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Oropharyngeal dysphagia: manifestations and diagnosis

Key Points

  • Oropharyngeal dysphagia is a common disability that can manifest in a variety of ways

  • Respiratory complications and psychosocial issues are often unrecognized in patients with oropharyngeal dysphagia

  • Videofluoroscopy and fibreoptic endoscopic evaluation of swallowing are the current gold-standard investigations for oropharyngeal dysphagia

  • Despite considerable effort, these conventional diagnostic methods have limited proven accuracy in predicting aspiration and respiratory disease

  • Emerging evidence shows that novel techniques such as high-resolution manometry with impedance, functional lumen imaging probe and accelerometry could have a role in the diagnosis of oropharyngeal dysphagia

  • Incorporation of measurable objective assessments into clinical diagnosis is needed and could reveal subtle abnormalities that are key to distinguish pathology of oropharyngeal dysphagia and develop new therapeutic strategies

Abstract

Swallowing disorders (dysphagia) have been recognized by the WHO as a medical disability associated with increased morbidity, mortality and costs of care. With increasing survival rates and ageing of the population, swallowing disorders and their role in causing pulmonary and nutritional pathologies are becoming exceedingly important. Over the past two decades, the study of oropharyngeal dysphagia has been approached from various disciplines with considerable progress in understanding its pathophysiology. This Review describes the most frequent manifestations of oropharyngeal dysphagia and the clinical as well as instrumental techniques that are available to diagnose patients with dysphagia. However, the clinical value of these diagnostic tests and their sensitivity to predict outcomes is limited. Despite considerable clinical research efforts, conventional diagnostic methods for oropharyngeal dysphagia have limited proven accuracy in predicting aspiration and respiratory disease. We contend that incorporation of measurable objective assessments into clinical diagnosis is needed and might be key in developing novel therapeutic strategies.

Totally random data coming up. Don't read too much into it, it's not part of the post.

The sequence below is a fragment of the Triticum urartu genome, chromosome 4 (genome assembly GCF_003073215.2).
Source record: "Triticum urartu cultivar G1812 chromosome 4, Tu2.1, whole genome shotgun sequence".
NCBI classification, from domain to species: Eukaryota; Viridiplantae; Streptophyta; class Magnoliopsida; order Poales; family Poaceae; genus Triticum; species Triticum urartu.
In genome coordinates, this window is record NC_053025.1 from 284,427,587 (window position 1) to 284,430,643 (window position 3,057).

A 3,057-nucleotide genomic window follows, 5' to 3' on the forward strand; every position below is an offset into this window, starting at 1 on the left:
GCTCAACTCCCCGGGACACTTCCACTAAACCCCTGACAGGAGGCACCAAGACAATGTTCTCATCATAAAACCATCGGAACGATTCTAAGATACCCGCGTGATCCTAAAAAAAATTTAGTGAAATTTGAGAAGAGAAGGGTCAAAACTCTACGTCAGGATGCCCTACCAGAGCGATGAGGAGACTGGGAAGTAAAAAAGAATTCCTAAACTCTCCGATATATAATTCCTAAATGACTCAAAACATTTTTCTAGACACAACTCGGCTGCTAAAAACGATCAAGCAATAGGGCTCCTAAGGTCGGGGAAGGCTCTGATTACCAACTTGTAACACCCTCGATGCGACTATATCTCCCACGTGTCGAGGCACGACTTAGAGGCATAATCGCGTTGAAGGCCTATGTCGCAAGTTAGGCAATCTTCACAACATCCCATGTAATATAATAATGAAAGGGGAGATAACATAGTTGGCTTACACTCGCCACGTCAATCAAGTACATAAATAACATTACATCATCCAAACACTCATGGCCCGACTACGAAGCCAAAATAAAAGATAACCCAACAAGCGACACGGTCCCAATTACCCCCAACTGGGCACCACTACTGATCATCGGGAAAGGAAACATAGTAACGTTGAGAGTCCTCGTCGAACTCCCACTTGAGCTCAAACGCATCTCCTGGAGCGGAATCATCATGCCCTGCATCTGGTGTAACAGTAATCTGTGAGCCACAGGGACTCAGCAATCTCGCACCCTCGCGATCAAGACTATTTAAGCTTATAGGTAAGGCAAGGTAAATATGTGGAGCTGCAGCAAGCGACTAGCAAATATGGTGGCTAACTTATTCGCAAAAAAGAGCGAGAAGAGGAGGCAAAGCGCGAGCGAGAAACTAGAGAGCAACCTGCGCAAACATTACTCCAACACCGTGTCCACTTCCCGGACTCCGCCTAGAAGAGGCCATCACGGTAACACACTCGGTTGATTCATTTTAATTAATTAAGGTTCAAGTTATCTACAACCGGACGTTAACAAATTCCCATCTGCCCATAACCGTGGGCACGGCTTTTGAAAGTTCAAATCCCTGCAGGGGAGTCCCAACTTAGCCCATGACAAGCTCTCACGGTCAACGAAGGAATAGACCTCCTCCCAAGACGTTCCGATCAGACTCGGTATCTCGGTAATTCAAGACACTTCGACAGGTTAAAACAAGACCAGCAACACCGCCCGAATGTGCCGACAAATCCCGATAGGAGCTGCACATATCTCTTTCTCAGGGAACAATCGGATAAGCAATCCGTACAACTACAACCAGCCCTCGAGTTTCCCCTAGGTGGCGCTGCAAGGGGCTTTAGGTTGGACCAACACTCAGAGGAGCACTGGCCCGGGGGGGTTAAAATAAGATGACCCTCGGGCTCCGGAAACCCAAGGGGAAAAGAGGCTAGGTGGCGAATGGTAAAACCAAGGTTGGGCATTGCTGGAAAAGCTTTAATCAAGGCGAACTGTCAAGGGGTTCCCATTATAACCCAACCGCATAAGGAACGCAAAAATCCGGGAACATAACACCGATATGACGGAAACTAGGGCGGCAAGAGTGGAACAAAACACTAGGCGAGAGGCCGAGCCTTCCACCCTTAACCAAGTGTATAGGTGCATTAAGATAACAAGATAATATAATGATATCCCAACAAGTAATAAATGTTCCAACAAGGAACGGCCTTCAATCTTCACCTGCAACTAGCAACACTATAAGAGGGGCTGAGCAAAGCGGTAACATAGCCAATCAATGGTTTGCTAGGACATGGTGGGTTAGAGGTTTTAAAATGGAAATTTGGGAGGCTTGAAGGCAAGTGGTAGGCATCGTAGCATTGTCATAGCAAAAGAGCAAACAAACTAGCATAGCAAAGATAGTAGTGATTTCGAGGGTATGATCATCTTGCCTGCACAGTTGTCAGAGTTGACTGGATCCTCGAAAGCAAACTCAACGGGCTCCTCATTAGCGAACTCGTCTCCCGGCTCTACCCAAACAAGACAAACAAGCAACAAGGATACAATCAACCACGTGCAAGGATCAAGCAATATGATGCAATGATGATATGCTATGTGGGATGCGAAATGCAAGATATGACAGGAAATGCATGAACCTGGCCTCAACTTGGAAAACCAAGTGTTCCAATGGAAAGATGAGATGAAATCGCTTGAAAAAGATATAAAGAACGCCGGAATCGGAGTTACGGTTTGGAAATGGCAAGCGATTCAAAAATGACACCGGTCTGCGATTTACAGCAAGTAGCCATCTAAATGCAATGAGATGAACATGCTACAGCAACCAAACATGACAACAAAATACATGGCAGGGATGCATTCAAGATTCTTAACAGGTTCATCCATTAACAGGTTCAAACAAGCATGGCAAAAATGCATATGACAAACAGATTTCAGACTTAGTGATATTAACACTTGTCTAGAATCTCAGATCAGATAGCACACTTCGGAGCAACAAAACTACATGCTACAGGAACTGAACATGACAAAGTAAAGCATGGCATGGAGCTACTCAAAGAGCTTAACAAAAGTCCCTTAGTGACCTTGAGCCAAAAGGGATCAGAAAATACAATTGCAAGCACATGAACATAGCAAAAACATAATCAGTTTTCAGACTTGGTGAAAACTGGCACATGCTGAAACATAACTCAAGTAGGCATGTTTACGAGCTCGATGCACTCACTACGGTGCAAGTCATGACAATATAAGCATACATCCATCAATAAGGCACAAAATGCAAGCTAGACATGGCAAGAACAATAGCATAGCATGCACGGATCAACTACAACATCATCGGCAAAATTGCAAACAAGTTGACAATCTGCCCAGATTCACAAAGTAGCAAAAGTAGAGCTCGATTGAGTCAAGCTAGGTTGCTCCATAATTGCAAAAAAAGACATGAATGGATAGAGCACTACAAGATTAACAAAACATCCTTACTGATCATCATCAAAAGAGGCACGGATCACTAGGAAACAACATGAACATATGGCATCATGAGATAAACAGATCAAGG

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Figure 1: Diagnostic options for oropharyngeal dysphagia.
Figure 2: Lateral videofluoroscopic view and high-resolution manometry colour plot of a liquid (10 ml water) swallow.
Figure 3: Geometric profile of the UES.

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Acknowledgements

The authors would like to thank E. Michou for her advice and contributions to the manifestations section of this manuscript. We would also like to thank C. Borgers for her technical support for the manuscript.

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The authors contributed equally to all aspects in the production of this article.

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Correspondence to Nathalie Rommel.

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N.R. has a patent on Automated Impedance Manometry technology. S.H. is a scientific officer for Phagenesis, which focuses on therapy for dysphagia, but has no competing interests related to this manuscript

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Rommel, N., Hamdy, S. Oropharyngeal dysphagia: manifestations and diagnosis. Nat Rev Gastroenterol Hepatol 13, 49–59 (2016). https://doi.org/10.1038/nrgastro.2015.199

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